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Sudden Aspen Decline 

Contributed by Diane Thompson, July 30, 2018


The aspen decline has been most noticeable in southwestern Colorado, northern Arizona, and parts of Utah and Canada.


More recently, however, "sudden aspen decline" (SAD) has been reported. As of 2007, widespread, severe, rapid dieback and mortality had affected about 13 percent of the aspen in Colorado. SAD is different from what is traditionally referred to as aspen decline. It is occurring on a landscape scale, versus the stand-level changes that are typically noted with aspen forest related to disturbance and succession. The mortality is rapidly occurring over a few years, versus the typical changes occurring over decades. In addition, pathogens and insects associated with SAD are different from those usually associated with aspen mortality in Colorado. Evidence indicates that warm drought conditions earlier in the decade played a primary inciting role, that certain stand and site factors predisposed aspen to damage, and that the pathogens and insects are killing stressed trees.

An accelerated dieback of aspen was also observed across northern Arizona following two defoliation events and several years of drought. A secondary disease and/or insect was found to be associated with the dying trees as well, including canker fungi, wood borers, and clear wing moths. Aspen regeneration by suckering was observed after the dieback, but little of it remained after heavy ungulate browsing.




How do you know if an aspen grove is healthy?

A healthy aspen grove includes sprouts, saplings (middle-aged trees), and mature trees. The best rule of thumb to know for figuring out whether an aspen grove is healthy is whether you can see through it.

If you can see through an aspen grove, check whether the grove is missing the aspen sprout and/or the sapling layer. If either of these layers are missing and there are mature aspen trees, grass, shrubs, and/or young conifers present, the replacement of the aspen grove may be underway. The grass, shrubs, and/or conifers have a competitive advantage, in the absence of disturbance such as fire, as they use valuable resources needed by the aspen sprouts and seedlings, such as sunlight, water, and soil nutrients.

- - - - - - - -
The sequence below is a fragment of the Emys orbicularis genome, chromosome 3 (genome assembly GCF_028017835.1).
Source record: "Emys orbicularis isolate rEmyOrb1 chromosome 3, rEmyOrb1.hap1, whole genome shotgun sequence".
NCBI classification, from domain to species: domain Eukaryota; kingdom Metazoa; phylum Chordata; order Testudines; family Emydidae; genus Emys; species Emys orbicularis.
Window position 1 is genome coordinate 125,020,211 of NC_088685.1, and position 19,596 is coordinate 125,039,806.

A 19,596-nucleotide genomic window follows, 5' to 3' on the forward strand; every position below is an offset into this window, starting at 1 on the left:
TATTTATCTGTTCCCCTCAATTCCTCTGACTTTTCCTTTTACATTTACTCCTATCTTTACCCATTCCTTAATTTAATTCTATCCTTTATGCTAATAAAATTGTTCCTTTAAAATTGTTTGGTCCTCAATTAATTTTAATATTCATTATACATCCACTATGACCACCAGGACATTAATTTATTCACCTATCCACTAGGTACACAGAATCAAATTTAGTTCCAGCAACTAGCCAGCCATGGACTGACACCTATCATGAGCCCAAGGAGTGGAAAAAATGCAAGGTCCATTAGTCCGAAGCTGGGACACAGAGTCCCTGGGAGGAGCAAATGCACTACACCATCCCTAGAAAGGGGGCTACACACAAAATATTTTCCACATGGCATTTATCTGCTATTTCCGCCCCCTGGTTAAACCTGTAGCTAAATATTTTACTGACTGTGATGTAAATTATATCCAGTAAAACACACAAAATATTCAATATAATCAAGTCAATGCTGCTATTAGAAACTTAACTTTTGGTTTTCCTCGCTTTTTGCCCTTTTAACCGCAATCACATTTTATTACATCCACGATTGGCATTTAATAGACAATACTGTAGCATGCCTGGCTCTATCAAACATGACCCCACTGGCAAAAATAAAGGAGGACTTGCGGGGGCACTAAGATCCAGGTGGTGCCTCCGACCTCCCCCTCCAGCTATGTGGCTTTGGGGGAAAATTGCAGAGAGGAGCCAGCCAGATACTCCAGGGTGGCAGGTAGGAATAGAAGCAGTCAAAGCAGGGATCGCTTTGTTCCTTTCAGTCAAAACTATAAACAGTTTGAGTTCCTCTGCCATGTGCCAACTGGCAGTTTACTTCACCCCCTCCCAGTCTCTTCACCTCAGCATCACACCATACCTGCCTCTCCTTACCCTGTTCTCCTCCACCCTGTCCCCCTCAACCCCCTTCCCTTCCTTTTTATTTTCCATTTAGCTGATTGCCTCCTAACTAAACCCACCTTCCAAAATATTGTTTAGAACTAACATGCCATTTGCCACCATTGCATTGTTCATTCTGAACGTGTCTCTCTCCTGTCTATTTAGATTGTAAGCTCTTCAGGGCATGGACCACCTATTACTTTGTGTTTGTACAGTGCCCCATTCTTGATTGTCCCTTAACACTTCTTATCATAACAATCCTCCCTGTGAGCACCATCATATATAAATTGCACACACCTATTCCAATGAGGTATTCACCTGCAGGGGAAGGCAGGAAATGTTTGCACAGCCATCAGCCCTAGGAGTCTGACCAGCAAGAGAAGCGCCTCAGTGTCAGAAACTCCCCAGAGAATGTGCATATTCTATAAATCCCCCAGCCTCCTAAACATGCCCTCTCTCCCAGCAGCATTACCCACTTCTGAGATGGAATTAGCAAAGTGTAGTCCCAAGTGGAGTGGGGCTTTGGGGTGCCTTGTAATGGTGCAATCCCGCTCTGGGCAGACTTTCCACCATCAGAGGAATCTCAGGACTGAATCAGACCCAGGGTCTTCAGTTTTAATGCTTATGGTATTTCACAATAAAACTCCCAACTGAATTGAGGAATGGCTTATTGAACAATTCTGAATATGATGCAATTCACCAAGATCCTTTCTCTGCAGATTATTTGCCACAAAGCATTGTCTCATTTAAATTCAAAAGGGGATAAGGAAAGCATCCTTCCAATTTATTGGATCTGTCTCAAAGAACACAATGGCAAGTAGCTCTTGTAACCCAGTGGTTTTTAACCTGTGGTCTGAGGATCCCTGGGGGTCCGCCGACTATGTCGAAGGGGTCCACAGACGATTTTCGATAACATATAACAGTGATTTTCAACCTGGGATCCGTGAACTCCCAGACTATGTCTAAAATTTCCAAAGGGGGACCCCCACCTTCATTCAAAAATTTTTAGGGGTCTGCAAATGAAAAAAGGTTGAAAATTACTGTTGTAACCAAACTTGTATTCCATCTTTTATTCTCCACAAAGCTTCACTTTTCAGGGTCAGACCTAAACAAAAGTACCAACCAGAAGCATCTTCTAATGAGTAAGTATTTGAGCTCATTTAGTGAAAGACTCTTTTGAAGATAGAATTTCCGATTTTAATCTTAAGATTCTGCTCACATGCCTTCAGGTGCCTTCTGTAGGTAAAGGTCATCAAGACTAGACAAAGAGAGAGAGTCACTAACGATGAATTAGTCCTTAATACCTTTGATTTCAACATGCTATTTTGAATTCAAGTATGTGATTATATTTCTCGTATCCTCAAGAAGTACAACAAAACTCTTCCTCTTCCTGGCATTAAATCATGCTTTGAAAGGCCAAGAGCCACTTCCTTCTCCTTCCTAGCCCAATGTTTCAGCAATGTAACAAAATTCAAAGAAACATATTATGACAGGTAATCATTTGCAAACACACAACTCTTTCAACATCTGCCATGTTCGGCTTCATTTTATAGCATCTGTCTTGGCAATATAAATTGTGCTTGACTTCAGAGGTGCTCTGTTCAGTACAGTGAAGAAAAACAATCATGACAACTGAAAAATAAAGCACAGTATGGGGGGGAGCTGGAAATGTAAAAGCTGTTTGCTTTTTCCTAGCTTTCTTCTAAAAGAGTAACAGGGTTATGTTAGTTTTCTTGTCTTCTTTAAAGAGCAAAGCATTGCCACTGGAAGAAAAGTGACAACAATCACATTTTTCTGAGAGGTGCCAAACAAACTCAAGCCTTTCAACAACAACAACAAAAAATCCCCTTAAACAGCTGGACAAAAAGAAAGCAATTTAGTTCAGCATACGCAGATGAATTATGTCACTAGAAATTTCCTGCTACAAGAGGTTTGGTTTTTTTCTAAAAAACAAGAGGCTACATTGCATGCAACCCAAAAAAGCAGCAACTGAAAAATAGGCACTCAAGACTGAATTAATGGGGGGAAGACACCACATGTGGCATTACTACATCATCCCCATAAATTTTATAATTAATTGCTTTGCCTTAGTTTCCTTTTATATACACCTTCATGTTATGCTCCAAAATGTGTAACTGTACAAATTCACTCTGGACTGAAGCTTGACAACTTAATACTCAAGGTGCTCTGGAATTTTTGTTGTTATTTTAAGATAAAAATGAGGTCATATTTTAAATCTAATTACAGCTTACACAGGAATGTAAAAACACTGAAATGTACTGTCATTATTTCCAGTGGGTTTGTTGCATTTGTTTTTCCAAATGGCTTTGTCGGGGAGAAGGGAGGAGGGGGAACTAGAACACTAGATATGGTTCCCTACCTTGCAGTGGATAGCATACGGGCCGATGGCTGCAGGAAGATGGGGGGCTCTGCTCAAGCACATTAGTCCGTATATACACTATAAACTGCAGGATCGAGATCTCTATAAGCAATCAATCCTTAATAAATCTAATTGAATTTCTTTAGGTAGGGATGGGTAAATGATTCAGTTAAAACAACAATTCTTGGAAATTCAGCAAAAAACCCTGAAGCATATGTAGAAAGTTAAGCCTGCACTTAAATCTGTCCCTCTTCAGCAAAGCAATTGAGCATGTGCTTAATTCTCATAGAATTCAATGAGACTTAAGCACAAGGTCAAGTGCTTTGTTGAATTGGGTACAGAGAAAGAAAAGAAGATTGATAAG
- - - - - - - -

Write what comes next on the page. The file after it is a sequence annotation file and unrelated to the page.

If no sprouts or saplings are present and there are only a few mature trees in an aspen grove, the grove is not healthy, especially if it is no longer producing sprouts. Unfortunately, it may be just a matter of time before an aspen grove dies off and disappears from the landscape.

The key to maintaining a healthy aspen grove are a continuing source of sprouts. New sprouts are the best indicator that the grove is healthy.

The suppression of forest fires has led to natural succession replacing aspen with conifers and other vegetation. Some aspen forests in the West may eventually be replaced by coniferous forest or other non-forest vegetation.

Sudden Aspen Decline in Colorado -- Forest Health Protection Rocky Mountain Region USDA Forest Service   -2011 Feb. 1 

What happened to aspen in the southern Rockies?  Aspen forests in many areas of western Colorado and adjoining states experienced widespread, severe, rapid branch dieback and mortality.  This phenomenon, termed “sudden aspen decline” (SAD), was first noticed in 2004 and increased rapidly through 2008.  There was no notable increase in size of the affected area after 2008.  

Is this any different from change that has always happened to forests?  Aspen forests are dynamic, and have always changed in response to climate, disturbance, and succession.  However, the recent event is different from the usual changes that have been seen during the last hundred years for a number of reasons:  Landscape scale.  The change occurred on a landscape scale, as opposed to the individual stand-level changes we have typically seen in the past. Rapidity of mortality.  The damage increased dramatically over a few years, as opposed to the typical changes that we see over decades.  Mortality agents.  The relative importance of pathogens and insects associated with SAD are different from those typically associated with aspen mortality in Colorado.